Matthew Oliver

Assistant Professor

Member Of:
  • School of Economics
Office Phone:
Office Location:
Old CE Building, Room 223

Matthew E. Oliver hails from Memphis, Tennessee. He received his bachelor’s degree in Business Economics from the University of Memphis in 2008, and his PhD in Economics from the University of Wyoming in 2013.  His primary fields of expertise are energy economics, environmental and natural resource economics, and industrial organization and regulation.  Dr. Oliver’s research interests focus primarily on the regulation of energy resources and energy infrastructure, particularly natural gas markets and interstate pipelines. Additionally, he has published (and ongoing) research on other topics such as the link between corruption and resource development, the bio-economics of invasive species, and international negotiations over climate change.

  • Ph.D., University of Wyoming
  • B.A., University of Memphis
Research Fields:
  • Applied Econometrics
  • Applied Microeconomics
  • Development Economics
  • Economic Sustainability
  • Energy Economics
  • Environmental Economics
  • Environmental Regulations
  • Industrial Organization
  • Natural Resource Economics
  • Regulations
  • Energy
  • Environment
  • International Development
  • Infrastructure
Courses Taught:
  • ECON-2105: Prin of Macroeconomics
  • ECON-2106: Prin of Microeconomics
  • ECON-3110: Adv Microeconomic Analys
  • ECON-4440: Economics of Environment
  • ECON-6105: Macroeconomics
  • ECON-6380: Economic of Environment
  • ECON-7012: Microeconomic Theory I
  • ECON-7102: Environmental Econ I
Selected Publications

Journal Articles

  • Pricing flexibility under rate-of-return regulation: Effects on network infrastructure investment
       In: Economic Modelling [Peer Reviewed]

    September 2018

    When a commodity market relies upon a regulated network service industry—e.g., telecommunications, electricity, or natural gas transmission—economic efficiency in that commodity market is a crucial consideration for regulatory design. This is because insufficient infrastructure investment relative to network demand results in congestion. The extraction of associated rents has distortionary effects on commodity spot market prices. Greater regulatory flexibility in network pricing can alleviate such issues by cultivating the incentives needed for stakeholders to invest in transmission capacity. To illustrate this effect I derive and numerically solve stylized optimality conditions for access and usage prices for a gas pipeline operator under alternative regulatory models. My results have general implications for regulation in network infrastructure industries, as energy and telecommunications markets are expected to expand considerably over the coming decades.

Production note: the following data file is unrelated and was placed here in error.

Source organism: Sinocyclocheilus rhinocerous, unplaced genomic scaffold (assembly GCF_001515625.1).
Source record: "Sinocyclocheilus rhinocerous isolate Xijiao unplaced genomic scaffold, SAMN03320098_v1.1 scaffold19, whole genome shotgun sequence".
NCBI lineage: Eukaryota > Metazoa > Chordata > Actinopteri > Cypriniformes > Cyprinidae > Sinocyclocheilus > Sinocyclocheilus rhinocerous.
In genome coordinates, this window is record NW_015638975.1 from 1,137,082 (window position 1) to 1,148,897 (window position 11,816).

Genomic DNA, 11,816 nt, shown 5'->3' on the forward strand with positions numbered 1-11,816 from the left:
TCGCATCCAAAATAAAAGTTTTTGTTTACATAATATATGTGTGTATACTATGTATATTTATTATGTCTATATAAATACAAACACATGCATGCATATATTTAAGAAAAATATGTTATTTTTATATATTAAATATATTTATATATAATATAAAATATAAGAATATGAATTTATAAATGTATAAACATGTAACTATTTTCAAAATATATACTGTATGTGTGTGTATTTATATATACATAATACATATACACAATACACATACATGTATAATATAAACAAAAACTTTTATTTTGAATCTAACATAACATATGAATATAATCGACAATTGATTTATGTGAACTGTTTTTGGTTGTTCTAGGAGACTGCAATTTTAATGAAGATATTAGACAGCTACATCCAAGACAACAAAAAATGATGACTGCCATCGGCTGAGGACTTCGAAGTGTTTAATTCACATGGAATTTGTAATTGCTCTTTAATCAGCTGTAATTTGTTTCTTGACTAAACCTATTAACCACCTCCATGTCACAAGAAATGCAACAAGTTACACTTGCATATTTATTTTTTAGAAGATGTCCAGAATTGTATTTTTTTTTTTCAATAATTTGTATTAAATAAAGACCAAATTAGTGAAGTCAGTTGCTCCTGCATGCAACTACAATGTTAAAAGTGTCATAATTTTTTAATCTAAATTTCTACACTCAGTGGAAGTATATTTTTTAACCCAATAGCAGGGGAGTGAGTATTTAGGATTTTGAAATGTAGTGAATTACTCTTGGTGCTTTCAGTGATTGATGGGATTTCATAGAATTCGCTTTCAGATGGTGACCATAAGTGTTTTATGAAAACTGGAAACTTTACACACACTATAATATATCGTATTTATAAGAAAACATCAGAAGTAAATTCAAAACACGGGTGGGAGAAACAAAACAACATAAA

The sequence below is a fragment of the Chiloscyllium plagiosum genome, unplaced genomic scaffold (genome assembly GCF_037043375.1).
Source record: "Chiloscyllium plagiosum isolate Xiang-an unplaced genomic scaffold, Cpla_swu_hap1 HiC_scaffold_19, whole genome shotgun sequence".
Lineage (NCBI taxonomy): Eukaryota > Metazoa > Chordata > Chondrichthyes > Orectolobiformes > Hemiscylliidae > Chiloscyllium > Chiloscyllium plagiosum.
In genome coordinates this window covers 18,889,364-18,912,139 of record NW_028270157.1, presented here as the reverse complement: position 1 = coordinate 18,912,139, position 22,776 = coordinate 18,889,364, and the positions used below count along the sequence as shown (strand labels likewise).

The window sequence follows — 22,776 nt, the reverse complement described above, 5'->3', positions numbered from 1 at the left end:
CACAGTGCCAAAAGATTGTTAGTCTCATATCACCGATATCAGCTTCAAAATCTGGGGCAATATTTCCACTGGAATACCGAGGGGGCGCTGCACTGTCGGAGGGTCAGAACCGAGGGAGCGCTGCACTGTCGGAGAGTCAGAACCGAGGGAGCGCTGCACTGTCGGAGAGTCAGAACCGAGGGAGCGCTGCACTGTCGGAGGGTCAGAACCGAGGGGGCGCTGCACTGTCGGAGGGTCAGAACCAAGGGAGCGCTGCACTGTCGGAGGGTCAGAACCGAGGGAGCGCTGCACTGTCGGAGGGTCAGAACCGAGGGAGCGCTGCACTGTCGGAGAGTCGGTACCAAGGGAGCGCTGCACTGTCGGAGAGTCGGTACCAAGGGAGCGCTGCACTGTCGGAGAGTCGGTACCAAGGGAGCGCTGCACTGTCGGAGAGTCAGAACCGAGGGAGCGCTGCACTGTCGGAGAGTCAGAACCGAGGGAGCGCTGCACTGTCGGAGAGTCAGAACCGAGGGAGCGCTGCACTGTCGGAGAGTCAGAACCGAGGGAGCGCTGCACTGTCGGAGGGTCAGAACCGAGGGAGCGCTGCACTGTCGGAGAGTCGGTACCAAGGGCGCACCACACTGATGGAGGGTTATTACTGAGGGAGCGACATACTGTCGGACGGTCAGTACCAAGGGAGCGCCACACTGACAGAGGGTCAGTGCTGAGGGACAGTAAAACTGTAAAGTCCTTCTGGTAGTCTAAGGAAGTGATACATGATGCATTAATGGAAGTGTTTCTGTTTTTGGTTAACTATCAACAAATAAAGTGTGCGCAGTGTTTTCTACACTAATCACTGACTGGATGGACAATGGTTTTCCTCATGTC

• Natural Gas Pipeline Regulation in the United States: Past, Present, and Future
       In: Foundations & Trends in Microeconomics [Peer Reviewed]

    June 2018

    This monograph provides a detailed overview of federal-level regulation of the U.S. interstate natural gas pipeline industry. To develop a more complete understanding of the current regulatory environment, we place contemporary rules and regulations into their proper historical context by first reviewing the evolution of gas pipeline regulation over the course of the 20th Century. We then discuss the market restructuring process that culminated in 1992 with FERC Order No. 636, review the economic and policy research that studied its effects on pipeline operations (and on the U.S. natural gas market writ large), and examine the current regulations and industry structure that have since emerged. Finally, we explore possibilities for the future of regulation in the gas pipeline industry, offering some predictions regarding the likely direction of regulatory changes, paying particular attention to the possibility of incentive-based regulation in natural gas transmission.

  • Reassessing the Links Between GHG Emissions, Economic Growth, and the UNFCCC: A Difference-in-Differences Approach
       In: Sustainability [Peer Reviewed]

    February 2018